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March 22, 2012

Campus emergencies: Pitt police are ready, are you?

Pitt police investigate the second Cathedral of Learning bomb threat in six days March 19.

Pitt police investigate the second Cathedral of Learning bomb threat in six days March 19.

While the Pitt police have trained for emergencies such as the March 8 fatal shooting at Western Psychiatric Institute and Clinic (WPIC) and the more recent bomb threats at the Cathedral of Learning,  members of the University community have been questioning how they should respond in such situations.

There are steps faculty, staff and students can take and many already have taken what administrators say is the key one: Sign up for Pitt’s Emergency Notification System (ENS).

ENS has seen a big spike in subscribers in the two weeks since the WPIC shooting, probably as a result of the emergency incidents, said Jinx Walton, chief information officer and director of Computing Services. In the last two weeks, an additional 3,054 people from the Pittsburgh campus signed up, bringing the total to 36,800, or almost 90 percent of Pittsburgh campus staff, faculty and students.

During the recent emergencies, the system has performed well, Pitt officials said, sending within approximately 20 minutes some 100,000 messages to text, cell phone and/or email contacts per emergency announcement.

But having ENS doesn’t cover all the safety bases, officials said. Employees and students should familiarize themselves with general and building-specific emergency response guidelines, according to  Jay Frerotte, director of Environmental Health and Safety (EH&S).

Emergency procedures for all Pitt campuses are posted online at Links to preparedness and other safety information also is available on the Pitt police web site at

Copies of Pitt’s general emergency response guidelines are available in paper form in each responsibility center. Copies can be obtained from EHS by calling 412/624-9505.

According to Frerotte, Pitt has a number of communication mechanisms in place to alert employees to emergency situations, in addition to the ENS system.

Fire alarms may be the most familiar emergency warning. Frerotte noted that a building’s fire alarm system doubles as an evacuation warning for all emergencies, not just fires. People should always evacuate when that alarm goes off and wait for emergency personnel to clear them for re-entry, he said.

Fire alarm systems also have a microphone from which emergency personnel can make announcements building-wide or in targeted areas within campus buildings, Frerotte said.

“In addition, individuals who are not capable of complying with evacuation plans as written for their building (e.g., those with special needs, medical restrictions or recognized disability) should self-identify to EH&S at 412/624-9505 for development of an individualized evacuation plan,” Frerotte said. “These plans are shared with University police and other emergency responders, so that the individual can be safely sheltered in emergency scenarios until assistance is provided in evacuation,” he added.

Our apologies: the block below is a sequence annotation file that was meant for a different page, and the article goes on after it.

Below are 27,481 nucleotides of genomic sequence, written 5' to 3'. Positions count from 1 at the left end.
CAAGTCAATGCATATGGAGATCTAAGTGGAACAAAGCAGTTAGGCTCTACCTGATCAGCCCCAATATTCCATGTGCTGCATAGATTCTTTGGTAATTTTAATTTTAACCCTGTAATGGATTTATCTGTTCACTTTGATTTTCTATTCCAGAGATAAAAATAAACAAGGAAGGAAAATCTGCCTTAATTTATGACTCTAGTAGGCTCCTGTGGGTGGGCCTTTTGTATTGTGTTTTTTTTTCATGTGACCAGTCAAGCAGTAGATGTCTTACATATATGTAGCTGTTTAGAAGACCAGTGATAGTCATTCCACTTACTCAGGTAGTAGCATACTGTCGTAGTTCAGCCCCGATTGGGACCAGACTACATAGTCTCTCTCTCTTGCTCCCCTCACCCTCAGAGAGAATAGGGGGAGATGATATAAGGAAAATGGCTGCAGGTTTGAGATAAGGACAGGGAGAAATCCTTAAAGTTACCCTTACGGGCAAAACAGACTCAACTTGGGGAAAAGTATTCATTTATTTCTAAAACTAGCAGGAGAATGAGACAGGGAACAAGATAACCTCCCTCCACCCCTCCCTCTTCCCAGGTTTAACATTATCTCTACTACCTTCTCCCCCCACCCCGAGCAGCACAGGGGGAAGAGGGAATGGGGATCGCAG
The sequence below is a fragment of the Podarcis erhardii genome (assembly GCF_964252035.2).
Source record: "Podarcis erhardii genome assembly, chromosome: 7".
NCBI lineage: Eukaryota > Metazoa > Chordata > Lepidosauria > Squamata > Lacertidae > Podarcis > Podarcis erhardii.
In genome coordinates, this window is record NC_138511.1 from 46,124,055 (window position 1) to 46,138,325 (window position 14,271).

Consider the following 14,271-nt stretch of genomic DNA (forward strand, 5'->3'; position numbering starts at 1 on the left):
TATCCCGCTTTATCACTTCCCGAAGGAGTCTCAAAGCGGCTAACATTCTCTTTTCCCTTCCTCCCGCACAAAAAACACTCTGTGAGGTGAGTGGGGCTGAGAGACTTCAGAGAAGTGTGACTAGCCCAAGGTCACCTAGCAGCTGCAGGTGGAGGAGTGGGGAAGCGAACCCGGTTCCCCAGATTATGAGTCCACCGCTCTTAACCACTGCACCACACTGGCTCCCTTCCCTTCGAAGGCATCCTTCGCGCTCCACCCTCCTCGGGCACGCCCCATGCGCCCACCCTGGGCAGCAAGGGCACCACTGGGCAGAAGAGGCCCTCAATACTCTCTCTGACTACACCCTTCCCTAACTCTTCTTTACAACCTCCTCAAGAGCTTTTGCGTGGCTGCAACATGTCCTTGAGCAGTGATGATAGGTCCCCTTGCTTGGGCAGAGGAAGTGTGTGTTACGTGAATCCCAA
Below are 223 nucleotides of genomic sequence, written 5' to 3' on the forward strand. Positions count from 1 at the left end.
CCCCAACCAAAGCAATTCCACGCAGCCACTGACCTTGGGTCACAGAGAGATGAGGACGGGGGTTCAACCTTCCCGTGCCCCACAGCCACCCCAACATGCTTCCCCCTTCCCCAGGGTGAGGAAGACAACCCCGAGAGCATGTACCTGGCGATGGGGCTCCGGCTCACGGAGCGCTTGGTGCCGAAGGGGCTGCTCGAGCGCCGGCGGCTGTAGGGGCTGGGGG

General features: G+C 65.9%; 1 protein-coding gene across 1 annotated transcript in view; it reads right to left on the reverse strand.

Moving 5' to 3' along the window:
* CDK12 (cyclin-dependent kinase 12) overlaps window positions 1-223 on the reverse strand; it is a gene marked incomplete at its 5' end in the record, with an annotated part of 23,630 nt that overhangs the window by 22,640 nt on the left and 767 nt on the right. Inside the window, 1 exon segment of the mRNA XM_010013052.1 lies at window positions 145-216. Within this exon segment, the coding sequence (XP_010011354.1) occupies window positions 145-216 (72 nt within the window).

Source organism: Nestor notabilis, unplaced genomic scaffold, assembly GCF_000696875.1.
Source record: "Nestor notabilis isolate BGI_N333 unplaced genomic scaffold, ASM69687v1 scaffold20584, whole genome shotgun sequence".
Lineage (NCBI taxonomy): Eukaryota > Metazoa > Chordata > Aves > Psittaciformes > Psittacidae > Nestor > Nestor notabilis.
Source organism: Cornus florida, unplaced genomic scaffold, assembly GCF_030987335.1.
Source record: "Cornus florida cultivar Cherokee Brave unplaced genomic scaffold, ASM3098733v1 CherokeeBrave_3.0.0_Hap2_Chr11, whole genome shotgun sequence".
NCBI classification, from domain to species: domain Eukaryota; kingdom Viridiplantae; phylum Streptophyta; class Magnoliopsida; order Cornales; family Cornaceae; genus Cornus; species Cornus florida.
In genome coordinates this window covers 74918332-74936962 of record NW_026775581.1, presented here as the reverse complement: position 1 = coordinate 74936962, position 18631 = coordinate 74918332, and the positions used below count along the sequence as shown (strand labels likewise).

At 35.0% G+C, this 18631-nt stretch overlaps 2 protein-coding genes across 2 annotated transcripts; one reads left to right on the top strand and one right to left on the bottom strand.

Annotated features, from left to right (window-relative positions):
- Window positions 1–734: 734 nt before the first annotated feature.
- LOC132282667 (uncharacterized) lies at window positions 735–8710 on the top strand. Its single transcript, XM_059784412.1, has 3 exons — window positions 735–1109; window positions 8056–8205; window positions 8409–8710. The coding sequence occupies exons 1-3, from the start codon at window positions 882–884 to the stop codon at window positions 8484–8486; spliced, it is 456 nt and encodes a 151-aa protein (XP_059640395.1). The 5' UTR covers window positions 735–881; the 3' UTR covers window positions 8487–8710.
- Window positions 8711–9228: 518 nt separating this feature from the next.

Each Pitt building has a designated short-term and long-term evacuation destination site.

“The sites are listed in the Pitt emergency response guidelines  that are available within each responsibility center and online. The evacuation sites are utilized as needed in situations where evacuated occupants would need to be congregated, or sheltered from weather or harm,” which was not the case for the Cathedral of Learning evacuations, Frerotte said. “During the recent evacuations of the Cathedral of Learning, the short-term evacuation site of Alumni Hall was not implemented. In both recent evacuations, Cathedral of Learning occupants acted appropriately: They evacuated in a quick and orderly fashion, they moved away from the building and they remained away from the building until the ‘all clear’ was given,” he said.

Pitt also can lock most Pittsburgh campus buildings remotely from the University Public Safety Building, should the need to keep people from entering a building be necessary, as was the case during the March 8 WPIC shooting.

In addition to the established University safety procedures, the Staff Association Council (SAC) hopes to spread the word to Pitt staff about on-campus safety measures.

SAC President Deborah Walker said, “SAC is always concerned about the safety and security of our staff and others in the community.”

She said SAC would continue to work with campus police through Officer Ron Bennett, the Pitt police department’s community relations officer, who is a member of SAC’s safety and security committee. Walker added that SAC plans to have Bennett make a safety presentation at a future meeting.

She also encouraged individual units to contact Bennett if they would like to schedule a crime prevention presentation at 4-4040 or

—Peter Hart & Kimberly K. Barlow

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